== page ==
The Taku River Tlingit First Nation (TRTFN) is also leading a unique project to assess the impacts of climate change within their traditional territory. Climate change is causing many of the culturally significant ice patches to melt, exposing organic artifacts to oxygen and leading to rapid deterioration. The TRTFN ice patch mapping project will involve performing archaeological assessments to prevent the degradation of artifacts. Research will be guided by traditional knowledge, Elders and oral histories, when available, and heavily involve community, Elders, youth and Knowledge Keepers.

The Pelly Crossing Selkirk Development Corporation is leading the Selkirk Wind Resource Assessment project through the installation of a Sonic Detection and Ranging (SODAR) system. The initiative includes a feasibility study leading up to the construction of a renewable energy facility, including wind, solar and battery energy storage. Expanding clean energy within the region will have direct benefits for communities, including reduced reliance on diesel, job creation and revenue generation for Selkirk First Nation. 

These projects are delivering important environmental, social and economic benefits that lead to healthier, more sustainable and resilient communities across Yukon and Northern British Columbia. They also build community clean energy capacity and help to avoid the impacts of climate change.

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Atlantic Provinces Ready For Aquaculture Growth




Aquaculture is an important economic driver for rural, coastal and Indigenous communities, and Atlantic Canada is well positioned to increase aquaculture production as global demand for sustainably sourced seafood grows.

That is why the ministers responsible for aquaculture in the Atlantic provinces have agreed to the ongoing development and management of their industries based on common principles. A new memorandum of understanding has been signed by the four ministers, which extends the previous agreement signed in 2008.

“In a time when food security is especially important, it is good to see our aquaculture industry has grown steadily and is poised for continued growth in 2021 based on environmentally responsible, science-based policies and practices,” said Keith Colwell, Minister of Fisheries and Aquaculture for Nova Scotia. “Our Atlantic partnership continues to help the industry grow sustainably.”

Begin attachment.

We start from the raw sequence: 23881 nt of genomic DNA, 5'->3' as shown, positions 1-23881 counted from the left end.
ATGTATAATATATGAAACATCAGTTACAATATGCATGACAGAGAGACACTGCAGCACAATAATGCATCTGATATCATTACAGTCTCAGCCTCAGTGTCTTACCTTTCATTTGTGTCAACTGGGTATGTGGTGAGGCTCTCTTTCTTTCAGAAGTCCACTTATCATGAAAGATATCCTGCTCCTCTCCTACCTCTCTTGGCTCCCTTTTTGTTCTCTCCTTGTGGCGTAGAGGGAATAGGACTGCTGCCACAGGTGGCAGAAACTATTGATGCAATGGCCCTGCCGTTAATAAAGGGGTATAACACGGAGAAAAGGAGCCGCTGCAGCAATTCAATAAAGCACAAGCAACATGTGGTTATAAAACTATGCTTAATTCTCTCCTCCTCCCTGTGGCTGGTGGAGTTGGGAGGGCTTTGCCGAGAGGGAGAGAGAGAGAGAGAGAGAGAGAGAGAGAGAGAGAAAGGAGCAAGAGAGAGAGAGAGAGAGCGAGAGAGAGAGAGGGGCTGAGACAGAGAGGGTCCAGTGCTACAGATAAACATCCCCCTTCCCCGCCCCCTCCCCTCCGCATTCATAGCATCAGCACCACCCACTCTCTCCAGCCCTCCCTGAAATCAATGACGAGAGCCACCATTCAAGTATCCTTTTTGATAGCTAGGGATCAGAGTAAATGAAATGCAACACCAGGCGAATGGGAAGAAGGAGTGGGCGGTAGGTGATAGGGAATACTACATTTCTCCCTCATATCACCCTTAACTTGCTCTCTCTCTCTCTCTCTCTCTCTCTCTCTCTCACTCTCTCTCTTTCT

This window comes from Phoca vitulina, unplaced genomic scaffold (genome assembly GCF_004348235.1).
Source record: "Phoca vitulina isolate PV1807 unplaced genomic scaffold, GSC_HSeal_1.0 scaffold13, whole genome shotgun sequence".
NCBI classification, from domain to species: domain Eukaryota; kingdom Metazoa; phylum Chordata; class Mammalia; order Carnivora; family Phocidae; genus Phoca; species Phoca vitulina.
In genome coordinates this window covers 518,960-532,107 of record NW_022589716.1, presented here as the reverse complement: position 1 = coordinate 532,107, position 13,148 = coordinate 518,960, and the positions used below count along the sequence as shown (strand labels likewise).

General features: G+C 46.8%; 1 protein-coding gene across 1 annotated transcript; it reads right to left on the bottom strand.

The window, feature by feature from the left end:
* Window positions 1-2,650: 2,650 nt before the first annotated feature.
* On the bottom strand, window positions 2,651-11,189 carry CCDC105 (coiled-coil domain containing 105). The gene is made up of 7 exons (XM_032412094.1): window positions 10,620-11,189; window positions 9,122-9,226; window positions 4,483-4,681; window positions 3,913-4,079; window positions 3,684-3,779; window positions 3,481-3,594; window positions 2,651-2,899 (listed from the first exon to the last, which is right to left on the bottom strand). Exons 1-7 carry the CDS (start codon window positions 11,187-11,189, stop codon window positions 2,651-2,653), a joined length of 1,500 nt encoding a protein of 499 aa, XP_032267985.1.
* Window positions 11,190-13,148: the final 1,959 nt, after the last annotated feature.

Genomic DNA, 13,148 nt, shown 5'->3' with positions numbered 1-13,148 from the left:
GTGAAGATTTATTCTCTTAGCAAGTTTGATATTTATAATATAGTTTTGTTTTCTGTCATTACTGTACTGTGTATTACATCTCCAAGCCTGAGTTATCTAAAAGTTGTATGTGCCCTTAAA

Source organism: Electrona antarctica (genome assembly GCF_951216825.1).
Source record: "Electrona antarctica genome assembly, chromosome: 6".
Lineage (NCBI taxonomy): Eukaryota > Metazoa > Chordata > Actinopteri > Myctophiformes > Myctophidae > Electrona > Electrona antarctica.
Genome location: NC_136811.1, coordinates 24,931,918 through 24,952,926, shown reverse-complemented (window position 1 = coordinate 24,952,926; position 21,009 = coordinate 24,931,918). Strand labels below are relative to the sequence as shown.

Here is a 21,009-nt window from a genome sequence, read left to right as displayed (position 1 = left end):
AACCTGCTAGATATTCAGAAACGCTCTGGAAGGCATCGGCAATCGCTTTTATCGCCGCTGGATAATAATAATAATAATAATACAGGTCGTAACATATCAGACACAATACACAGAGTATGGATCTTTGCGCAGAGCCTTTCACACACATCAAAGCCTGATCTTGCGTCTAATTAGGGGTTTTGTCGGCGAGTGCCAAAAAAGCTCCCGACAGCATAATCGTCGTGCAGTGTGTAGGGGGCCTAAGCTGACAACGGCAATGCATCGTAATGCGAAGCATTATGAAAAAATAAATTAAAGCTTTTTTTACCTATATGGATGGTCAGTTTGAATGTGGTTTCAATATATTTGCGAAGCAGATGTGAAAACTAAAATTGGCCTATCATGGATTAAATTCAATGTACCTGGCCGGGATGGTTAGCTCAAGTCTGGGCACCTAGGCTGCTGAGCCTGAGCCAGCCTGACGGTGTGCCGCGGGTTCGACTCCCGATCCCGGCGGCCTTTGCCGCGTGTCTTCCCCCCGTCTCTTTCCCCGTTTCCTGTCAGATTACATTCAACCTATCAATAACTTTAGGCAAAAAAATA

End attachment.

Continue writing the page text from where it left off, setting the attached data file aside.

Cooperation between the provinces and the aquaculture industry has led to improvements in pest management, environmentally sustainable aquaculture methods, aquatic animal health and policies to support the shared use of marine and freshwater resources. It also aims to align regulation and policy between the provinces to make the regulatory requirements easier to understand by industry and the public.

Each province has a comprehensive and robust legislative and regulatory framework to ensure environmental sustainability, economic prosperity and public accountability. The provinces update their legislation and regulations regularly. Nova Scotia revamped its regulatory framework in 2015; New Brunswick received Royal Assent for a new Aquaculture Act in 2019 and is working on the supporting regulations; Newfoundland and Labrador completely revised its aquaculture policy in 2019; and Prince Edward Island has recently drafted a new Aquaculture Act.

The ministers have agreed to continue to use science-based evidence for management decisions, thereby increasing public and investor confidence in the Atlantic Canadian aquaculture industry.

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COMING SOON: A Healthy Environment and a Healthy Economy 2.0




We all want the same thing: a clean and responsible energy future for our children and future generations while continuing to enjoy a high standard of living.

On December 11, 2020, the Prime Minister announced a new climate plan which he claimed will help achieve Canada’s economic and environmental goals.

The proposed plan by Environment and Climate Change Canada (ECCC) entitled “A Healthy Environment and a Healthy Economy” will have an initial investment of $15 billion of taxpayer’s money. It is built on 5 pillars of action:

  1) Making the Places Canadians Live and Gather More Affordable by Cutting Energy Waste

2) Making Clean, Affordable Transportation and Power Available in Every Community

3) Continuing to Ensure Pollution isn’t Free and Households Get More Money Back

4) Building Canada’s Clean Industrial Advantage

5) Embracing the Power of Nature to Support Healthier Families and More Resilient Communities  

In my paper, “A Healthy Environment and a Healthy Economy 2.0” I will objectively critique each pillar in the government’s new climate plan and provide alternative solutions to the same issues.

  This is an alternative plan that supports workers, protects lower income earners and creates economic growth while respecting the environment and focusing on the dignity of work.

  This plan abandons virtue-signaling projects and relies on Canadian ingenuity to build our economy and restore Canada’s role of responsible leadership in the world.